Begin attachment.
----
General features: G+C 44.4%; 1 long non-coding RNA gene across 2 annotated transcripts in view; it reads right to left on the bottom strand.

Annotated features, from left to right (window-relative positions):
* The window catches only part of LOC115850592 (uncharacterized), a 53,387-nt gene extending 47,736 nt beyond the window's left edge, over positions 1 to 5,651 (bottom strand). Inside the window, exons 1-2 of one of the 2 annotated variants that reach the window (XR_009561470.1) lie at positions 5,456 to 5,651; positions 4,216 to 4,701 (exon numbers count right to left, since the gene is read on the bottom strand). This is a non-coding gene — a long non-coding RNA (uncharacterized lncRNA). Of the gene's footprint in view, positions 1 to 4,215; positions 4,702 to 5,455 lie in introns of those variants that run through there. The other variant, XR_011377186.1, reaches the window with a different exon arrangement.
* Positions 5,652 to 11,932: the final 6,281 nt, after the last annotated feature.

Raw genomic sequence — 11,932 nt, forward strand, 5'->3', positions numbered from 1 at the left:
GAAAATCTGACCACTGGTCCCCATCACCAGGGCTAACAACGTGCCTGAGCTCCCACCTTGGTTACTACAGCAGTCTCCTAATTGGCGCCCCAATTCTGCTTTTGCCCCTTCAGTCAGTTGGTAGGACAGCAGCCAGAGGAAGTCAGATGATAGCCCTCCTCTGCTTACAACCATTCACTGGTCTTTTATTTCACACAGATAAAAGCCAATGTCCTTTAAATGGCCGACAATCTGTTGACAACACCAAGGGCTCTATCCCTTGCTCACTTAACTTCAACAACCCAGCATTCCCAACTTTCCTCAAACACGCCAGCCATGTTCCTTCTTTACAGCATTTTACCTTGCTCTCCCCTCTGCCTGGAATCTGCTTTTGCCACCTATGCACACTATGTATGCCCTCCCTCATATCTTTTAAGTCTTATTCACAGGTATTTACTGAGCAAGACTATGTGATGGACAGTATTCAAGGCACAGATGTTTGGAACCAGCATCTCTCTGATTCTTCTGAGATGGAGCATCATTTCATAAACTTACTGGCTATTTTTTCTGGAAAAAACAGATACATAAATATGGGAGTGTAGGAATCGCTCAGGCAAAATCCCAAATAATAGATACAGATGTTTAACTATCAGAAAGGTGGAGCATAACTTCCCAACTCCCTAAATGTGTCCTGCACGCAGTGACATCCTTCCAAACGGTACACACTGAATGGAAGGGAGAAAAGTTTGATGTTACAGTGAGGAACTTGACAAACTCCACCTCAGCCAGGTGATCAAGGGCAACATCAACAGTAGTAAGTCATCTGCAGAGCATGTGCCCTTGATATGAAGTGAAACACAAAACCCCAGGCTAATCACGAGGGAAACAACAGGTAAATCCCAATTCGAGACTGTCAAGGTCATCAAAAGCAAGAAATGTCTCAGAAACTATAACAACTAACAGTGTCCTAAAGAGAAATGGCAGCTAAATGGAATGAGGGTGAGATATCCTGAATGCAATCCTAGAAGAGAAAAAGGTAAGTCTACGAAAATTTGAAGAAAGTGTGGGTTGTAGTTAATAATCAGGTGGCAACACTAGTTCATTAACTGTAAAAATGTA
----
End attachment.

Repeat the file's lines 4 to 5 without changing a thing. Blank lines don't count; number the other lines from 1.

* Positions 5,652 to 11,932: the final 6,281 nt, after the last annotated feature.

Raw genomic sequence — 11,932 nt, forward strand, 5'->3', positions numbered from 1 at the left: